Aspen

See Poplar.

Aspern And Essling

Aspern And Essling, two villages lying about a league apart, on the N. side of the Danube, a short distance below Vienna, which were the principal strategic points in a desperate battle to which they have given a name, fought May 21 and 22, 1809, between Napoleon's army and the Austrians under the archduke Charles. The Austrians attacked while the two bodies of the French force were separated by the river, inflicting a severe defeat, and finally compelling Napoleon to retreat to the island of Lobau. Massena, who secured the retreat by the defence of Essling, received from it his title of duke of Essling. The Austrian loss was 4,000 killed and 16,000 wounded; Napoleon's loss 8,000 killed and 30,000 wounded. Marshal Lannes was among the mortally wounded. The success of the Austrians was more than counterbalanced soon after by their defeat at Wagram (July 5, 6).

Asphaltites Lacus

See Dead Sea.

Aspromonte

Aspromonte, a mountain in the S. W. corner of Italy, near Reggio, celebrated for the battle of Aug. 28, 1862, between the Italian troops under Pallavicini and the volunteers of Garibaldi. The latter, who had crossed over from Sicily to march on Rome, against the warnings of the royal government, was defeated, wounded in the foot, and taken prisoner with the larger portion of his men.

Aspropotamo

Aspropotamo. See Achelous.

Assab, Or Saba

Assab, Or Saba, a bay in the Red sea, on the coast of Africa, 40 m. N. W. of the strait of Bab-el-Mandeb, in lat. 12° 55' N, lon. 42° 45' E., 16 m. long and 5 m. wide. It is bordered on the W. by high table land, and in its front are the coral islands of Darmabah and Darmahie, the last forming near Cape Lu-ma a safe harbor for small craft. The neighboring inhabitants are the Danakil, who are virtually governed by their own sultan, though the khedive of Egypt claims to be their legitimate ruler. The bay of Assab was purchased in 1869 by an Italian steamboat company as a coaling station on the voyage from Italy to Egypt through the Suez canal to India.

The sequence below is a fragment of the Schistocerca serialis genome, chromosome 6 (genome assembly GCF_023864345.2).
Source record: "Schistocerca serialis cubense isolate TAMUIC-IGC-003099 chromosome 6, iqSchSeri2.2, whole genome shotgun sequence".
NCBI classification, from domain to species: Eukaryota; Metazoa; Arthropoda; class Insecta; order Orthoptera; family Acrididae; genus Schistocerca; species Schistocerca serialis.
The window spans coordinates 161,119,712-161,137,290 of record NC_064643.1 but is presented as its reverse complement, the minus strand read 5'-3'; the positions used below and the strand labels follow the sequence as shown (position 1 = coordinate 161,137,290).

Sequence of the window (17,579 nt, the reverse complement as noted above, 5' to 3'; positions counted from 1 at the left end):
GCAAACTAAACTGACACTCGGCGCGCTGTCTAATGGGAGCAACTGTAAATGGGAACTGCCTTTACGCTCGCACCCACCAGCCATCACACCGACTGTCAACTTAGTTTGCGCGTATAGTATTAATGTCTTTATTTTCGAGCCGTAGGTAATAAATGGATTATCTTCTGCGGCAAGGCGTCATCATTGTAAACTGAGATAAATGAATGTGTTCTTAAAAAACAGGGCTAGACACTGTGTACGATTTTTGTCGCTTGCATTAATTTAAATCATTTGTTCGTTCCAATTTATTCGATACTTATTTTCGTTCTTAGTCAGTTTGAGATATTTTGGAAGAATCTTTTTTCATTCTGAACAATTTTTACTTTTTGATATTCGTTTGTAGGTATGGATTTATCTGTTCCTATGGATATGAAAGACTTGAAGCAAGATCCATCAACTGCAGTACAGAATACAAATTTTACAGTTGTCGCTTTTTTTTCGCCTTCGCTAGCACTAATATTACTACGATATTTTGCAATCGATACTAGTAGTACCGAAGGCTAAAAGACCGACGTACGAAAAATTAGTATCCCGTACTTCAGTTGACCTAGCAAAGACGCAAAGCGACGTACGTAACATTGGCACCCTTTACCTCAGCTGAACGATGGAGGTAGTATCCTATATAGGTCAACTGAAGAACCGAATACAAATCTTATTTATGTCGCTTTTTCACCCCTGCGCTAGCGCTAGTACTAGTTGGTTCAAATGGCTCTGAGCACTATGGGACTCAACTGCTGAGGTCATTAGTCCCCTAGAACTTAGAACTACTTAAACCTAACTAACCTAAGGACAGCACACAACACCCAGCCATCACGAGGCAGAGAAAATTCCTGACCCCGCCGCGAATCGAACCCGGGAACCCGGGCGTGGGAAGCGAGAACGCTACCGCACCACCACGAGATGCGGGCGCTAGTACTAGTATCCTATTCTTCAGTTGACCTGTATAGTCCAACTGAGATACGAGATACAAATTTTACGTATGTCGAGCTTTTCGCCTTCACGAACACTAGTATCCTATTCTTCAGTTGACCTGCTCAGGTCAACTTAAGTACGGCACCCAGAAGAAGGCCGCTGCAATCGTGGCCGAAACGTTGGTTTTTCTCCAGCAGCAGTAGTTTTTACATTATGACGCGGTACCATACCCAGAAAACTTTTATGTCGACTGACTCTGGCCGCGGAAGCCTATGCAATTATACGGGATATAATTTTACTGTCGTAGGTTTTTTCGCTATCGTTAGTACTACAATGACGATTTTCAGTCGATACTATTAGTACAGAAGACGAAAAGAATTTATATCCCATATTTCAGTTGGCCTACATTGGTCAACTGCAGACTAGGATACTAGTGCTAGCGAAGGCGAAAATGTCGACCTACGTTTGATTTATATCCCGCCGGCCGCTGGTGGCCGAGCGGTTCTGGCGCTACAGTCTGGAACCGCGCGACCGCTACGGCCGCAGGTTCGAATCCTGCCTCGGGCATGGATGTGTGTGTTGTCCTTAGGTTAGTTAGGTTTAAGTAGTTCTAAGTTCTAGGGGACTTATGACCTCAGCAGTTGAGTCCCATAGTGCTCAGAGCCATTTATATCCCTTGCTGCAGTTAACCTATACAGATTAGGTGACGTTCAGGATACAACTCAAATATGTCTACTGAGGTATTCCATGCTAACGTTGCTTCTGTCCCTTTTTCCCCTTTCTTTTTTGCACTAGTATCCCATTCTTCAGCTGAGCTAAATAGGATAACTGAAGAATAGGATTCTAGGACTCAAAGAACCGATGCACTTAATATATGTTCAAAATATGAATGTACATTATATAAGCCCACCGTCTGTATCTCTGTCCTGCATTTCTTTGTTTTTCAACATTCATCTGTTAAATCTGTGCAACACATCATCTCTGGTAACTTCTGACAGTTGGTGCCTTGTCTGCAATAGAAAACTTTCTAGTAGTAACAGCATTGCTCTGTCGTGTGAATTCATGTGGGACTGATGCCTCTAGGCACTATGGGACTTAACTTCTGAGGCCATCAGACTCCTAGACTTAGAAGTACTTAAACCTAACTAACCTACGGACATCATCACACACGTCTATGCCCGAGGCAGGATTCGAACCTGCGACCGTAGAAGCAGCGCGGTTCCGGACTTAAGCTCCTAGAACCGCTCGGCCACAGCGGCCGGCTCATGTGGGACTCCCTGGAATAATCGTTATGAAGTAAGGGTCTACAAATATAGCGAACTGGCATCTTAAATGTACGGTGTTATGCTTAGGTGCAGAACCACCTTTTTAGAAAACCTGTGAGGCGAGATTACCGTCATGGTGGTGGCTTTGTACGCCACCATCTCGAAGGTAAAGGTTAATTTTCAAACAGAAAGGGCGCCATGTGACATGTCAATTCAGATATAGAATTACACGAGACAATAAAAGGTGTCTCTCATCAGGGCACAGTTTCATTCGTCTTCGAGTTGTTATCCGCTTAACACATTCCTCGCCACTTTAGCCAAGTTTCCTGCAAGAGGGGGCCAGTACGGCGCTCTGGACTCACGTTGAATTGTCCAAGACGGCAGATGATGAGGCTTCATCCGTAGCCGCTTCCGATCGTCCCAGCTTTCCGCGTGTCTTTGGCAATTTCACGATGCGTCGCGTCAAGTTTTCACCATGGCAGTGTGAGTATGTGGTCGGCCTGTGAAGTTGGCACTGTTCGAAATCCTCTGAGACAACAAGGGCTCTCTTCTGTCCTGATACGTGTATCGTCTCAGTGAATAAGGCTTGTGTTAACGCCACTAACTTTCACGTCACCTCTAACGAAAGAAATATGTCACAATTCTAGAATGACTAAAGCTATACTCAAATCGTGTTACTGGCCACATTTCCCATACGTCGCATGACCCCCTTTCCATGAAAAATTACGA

Assaie, Or Assyc

Assaie, Or Assyc, a village of Hindostan, in the Nizam's dominions, 43 m. N. E. of Aurung-abad, near which in September, 1803, the duke of Wellington (then Gen. Wellesley), with 2,000 British troops and 2,500 sepoys, defeated the much more numerous combined force of Scindia and the rajah of Nagpoor.

Assen

Assen, a town of the Netherlands, capital of the province of Drenthe, 14 m. S. of Gronin-gen, on the Horn-Diep, which is connected by means of a canal with the Zuyder-Zee; pop. in 1867, 6,443. Near the town are celebrated giants' graves.

Asser, Or Asserius Menevcnsis

Asser, Or Asserius Menevcnsis, a monk of St. David's or Menevia, in Wales, died about 910. At the request of Alfred the Great he left his monastery for a part of each year to visit the court, where he read Latin with the king and corrected his translations. Alfred gave him many ecclesiastical preferments. Some authorities say he became bishop of Sherborne. Asser's great work is his "Life of Alfred," in Latin. The earliest edition is that of Archbishop Parker, at the end of Walsingham's "History" (1574). The best edition is that of Wise (Oxford, 1722), entitled Annales Rerum Gestarum AEIfredi Magni. This is our chief authority for the events of Alfred's public and private life from his birth to 889, and conveys much incidental intelligence about the laws, manners, and general civilization of Wessex. Thomas Wright, in the Biographia Britannica Literaria, maintains that this life was written at a later date, and Asser's name affixed to it.